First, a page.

Global Golfer talks to course designer and author Scott Macpherson about golf course architecture and his high profile UK design at Close House in Northumberland…
Scott Macpherson may be from New Zealand but he loves classic British golf courses, and has a special passion for The Old Course at St Andrews.
That passion led him to write and publish his influential book: “St Andrews The Old Course, the impact of golf on Time, Tradition and Technology.”
Few people have ever studied in such detail the lasting legacy that the Old Course has in the minds of course designers, golfers and historians of the game.
Scott made a name for himself in course design as part of the team that built the links courses at Fairmont St Andrews Bay, just a few miles down the Fife Coast from the “Home of Golf.”
Collaborations with former European Tour player and fellow Kiwi Greg Turner followed and his latest work has seen him create the new Colt Course at Close House Golf Club, Northumberland.
The course runs close by UNESCO World Heritage site Hadrian’s Wall – a monument to the Roman Empire’s time inBritain– and is MacPherson’s tribute to the remarkable contribution of English golf course architect Harry S. Colt.
More recently, Scott is working on a redesign of Royal Wellington Golf Club in his native New Zealand.
Scott, what makes a great finishing hole?
I believe that the great finishing holes will, more often than not, force a result.
In that, I mean that if a match is coming to a conclusion, the hole has such interest and strategy that good, bold or brave play will be rewarded over insipid or weak hitting.
In the event that stroke-play is the game being played, a great finishing hole will be capable of producing a range of scores.
Of course, they should also be very attractive, and provide an appropriate theatrical and strategic conclusion to the round.
This was my driving force behind the 18th on the ‘Colt’ at Close House which is a thrilling example of a good finishing hole.
The 18th on The Old Course can also throw up a range of outcomes from eagles to double bogeys and it is incredible how many golfers find themselves hitting out of bounds on what looks like the widest fairway in golf.
Who is your favourite golf course architect and why?
Harry Colt is an architect who I have studied who I find interesting. He was an intelligent and educated man who I believe changed the direction of how golf courses were being designed.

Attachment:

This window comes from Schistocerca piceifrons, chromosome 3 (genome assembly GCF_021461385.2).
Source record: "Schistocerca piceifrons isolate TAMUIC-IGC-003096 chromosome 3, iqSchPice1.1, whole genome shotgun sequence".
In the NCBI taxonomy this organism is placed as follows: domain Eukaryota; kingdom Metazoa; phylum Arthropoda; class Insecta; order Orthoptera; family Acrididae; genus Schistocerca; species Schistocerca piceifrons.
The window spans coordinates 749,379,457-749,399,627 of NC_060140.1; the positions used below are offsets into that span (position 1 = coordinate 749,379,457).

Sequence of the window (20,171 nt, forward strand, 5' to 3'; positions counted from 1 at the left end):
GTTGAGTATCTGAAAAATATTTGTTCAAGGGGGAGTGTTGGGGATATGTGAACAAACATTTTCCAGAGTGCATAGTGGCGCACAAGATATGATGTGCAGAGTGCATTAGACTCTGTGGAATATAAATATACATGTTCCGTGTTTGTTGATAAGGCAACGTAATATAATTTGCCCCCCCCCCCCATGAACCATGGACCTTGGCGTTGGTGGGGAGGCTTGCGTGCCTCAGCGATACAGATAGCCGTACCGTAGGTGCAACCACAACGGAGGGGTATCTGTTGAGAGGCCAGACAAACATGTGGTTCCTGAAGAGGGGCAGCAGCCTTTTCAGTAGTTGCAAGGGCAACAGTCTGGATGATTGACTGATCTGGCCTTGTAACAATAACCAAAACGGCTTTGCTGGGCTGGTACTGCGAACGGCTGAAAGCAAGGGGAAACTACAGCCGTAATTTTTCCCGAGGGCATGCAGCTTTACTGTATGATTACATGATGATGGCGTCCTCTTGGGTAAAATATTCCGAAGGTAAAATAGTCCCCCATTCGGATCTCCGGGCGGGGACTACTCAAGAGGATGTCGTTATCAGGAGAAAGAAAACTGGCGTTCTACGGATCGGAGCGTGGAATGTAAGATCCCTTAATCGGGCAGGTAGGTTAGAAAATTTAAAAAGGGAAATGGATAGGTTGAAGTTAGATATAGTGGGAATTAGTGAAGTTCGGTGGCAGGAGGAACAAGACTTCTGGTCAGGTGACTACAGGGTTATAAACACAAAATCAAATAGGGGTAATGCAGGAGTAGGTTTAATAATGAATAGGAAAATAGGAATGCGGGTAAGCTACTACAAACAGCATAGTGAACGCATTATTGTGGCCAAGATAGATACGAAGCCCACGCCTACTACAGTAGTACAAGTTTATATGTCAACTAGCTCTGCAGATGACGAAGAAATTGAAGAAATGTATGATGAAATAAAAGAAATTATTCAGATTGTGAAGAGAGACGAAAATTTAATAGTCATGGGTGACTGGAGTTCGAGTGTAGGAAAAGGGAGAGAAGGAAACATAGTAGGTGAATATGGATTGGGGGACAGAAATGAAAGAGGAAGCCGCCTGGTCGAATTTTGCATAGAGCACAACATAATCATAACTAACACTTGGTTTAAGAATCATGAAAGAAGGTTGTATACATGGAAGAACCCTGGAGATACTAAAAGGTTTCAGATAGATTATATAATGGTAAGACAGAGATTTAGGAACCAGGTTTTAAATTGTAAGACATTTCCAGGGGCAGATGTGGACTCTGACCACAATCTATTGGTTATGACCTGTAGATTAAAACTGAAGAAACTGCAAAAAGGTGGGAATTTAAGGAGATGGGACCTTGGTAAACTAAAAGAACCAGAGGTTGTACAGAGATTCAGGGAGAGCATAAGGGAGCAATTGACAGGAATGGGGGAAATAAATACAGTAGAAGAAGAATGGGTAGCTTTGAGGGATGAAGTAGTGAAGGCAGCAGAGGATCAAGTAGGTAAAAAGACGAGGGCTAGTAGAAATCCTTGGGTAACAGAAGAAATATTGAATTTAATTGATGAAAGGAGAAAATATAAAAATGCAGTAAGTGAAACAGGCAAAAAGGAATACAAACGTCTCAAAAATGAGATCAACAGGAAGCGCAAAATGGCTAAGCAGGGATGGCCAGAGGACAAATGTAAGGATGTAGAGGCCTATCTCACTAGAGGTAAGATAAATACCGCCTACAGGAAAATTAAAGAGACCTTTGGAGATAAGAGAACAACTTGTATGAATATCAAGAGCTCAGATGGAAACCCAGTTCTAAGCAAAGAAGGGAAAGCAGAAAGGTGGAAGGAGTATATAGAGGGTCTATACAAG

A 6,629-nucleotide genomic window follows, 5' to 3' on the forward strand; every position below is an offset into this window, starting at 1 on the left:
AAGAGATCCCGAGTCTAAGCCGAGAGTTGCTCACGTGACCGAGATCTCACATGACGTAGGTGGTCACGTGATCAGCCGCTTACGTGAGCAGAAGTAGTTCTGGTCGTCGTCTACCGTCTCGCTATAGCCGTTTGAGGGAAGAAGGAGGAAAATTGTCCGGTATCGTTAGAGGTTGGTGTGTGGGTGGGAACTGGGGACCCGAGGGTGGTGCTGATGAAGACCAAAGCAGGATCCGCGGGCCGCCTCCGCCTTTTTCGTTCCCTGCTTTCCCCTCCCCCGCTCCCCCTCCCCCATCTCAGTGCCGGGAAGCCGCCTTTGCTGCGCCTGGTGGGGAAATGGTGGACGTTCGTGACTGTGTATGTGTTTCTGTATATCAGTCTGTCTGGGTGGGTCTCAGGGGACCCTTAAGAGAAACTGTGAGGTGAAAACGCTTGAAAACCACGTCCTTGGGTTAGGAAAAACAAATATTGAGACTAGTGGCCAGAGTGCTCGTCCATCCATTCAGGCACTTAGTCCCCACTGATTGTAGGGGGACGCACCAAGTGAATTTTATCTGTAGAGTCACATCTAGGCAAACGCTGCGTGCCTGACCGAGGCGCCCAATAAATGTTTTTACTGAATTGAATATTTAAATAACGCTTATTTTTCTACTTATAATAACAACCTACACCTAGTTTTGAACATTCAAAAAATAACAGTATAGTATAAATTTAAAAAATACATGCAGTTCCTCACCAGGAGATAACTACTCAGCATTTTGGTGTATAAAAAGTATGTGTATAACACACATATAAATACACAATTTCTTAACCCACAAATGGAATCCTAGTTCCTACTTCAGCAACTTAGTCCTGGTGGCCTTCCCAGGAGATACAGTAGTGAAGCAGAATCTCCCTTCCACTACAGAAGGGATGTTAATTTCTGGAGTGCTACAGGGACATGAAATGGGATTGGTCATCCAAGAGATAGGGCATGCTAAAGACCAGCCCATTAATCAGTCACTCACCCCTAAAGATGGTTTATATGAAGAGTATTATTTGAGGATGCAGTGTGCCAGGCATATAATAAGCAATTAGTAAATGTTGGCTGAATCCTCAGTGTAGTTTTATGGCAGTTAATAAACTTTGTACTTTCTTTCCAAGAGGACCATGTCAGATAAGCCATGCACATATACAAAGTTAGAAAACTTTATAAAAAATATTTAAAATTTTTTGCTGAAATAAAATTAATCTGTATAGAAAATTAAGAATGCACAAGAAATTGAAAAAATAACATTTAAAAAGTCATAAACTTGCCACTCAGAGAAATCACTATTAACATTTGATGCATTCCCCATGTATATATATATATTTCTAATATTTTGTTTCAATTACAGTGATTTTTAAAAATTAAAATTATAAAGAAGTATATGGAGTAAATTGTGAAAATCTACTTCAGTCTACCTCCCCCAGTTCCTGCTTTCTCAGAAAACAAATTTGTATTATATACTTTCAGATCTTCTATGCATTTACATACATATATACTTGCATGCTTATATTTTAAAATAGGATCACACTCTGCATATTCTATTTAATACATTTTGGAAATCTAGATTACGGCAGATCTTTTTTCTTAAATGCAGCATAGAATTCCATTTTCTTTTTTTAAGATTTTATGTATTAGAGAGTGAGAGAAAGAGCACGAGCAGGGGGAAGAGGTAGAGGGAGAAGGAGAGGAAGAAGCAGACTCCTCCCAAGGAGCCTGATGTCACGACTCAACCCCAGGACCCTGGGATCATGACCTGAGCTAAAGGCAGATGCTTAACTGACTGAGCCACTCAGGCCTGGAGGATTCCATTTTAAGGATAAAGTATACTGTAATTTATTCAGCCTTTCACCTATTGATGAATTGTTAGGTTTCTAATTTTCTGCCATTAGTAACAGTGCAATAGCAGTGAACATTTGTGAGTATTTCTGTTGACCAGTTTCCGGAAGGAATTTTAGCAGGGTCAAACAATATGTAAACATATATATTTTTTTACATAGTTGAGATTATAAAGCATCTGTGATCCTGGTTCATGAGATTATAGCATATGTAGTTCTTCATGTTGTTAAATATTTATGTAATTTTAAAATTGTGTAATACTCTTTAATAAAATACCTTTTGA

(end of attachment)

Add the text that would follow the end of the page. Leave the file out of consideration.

Apart from being a trained lawyer and the Secretary at Sunningdale, his design work between about 1910-1930 was of the highest calibre.
He had an inclusive approach to design and brought others into the industry, perhaps most notably Dr A. Mackenzie – who contributed to the design of Augusta National Golf Club, home of the U.S Masters.
He also has a number of ‘firsts’ to his name;
- He was the first designer not to have been a professional golfer.
- He was also the first to consistently use a drawing board in preparing his course designs.
- He was the first to prepare tree-plating plans for his layouts.
His most notable designs are;
- Ganton (1891)
- Woodhall Spa (1912)
- St Georges Hill (1913)
- St AndrewsEdenCourse (1913)
- Wentworth (1924)
- Muirfield (1922-25)
Do you prefer golf course architecture from the past or the present?
Both. Each period has had its challenges.
Some of the land that architects of the past had to work with was arguably better suited to making natural golf courses.
And when the top architects were given that land to work with we have seen some of the best golf courses ever laid out.
Modern day architects are dealing with so many more constraints, from the legal to the environmental, and so have to have perhaps a wider range of skills to be able to deliver great courses to what is now a more discerning golfing fraternity.
If you could play anywhere, where would it be and why?
I’ve been fortunate to play many good courses.
Those I gravitate to have lasting appeal.
They are attractive, interesting, fun, reward those who take risks, yet fail to favour one particular type of golfer – those who hit the ball left to right or vice versa.
British courses I have great affection for are The Old Course inSt Andrews, Muirfield, Woodhall Spa.
Tell us more about Close House and why this course is special?
The ‘Colt Course’ at Close House has been a great success. The course sits on a dramatic piece of land with a large amount of ‘fall’ from the top to bottom of the course.
The routing treats the contours very gently and golfers enjoy an exciting experience as they play the course.
One of the biggest successes has been that this course looks like it is already 50 years old. That sounds odd, but in respecting the heritage of the property, the course has been laid out through the wonderful old Oaks, Ash, and Elm trees.
The course also includes the old water ways, stone walls and archaeology, and is a really attractive and fun place for golfers to play.
Find out more about Scott.
Scott’s hard back book on the evolution of the Old Course is £45 and can be ordered from his website here
For more about Close House Golf Club, visit: http://www.closehouse.co.uk/golf/
If you liked reading about Close House Golf Club, find out about where else you can play in North East England in our Northern Lights feature.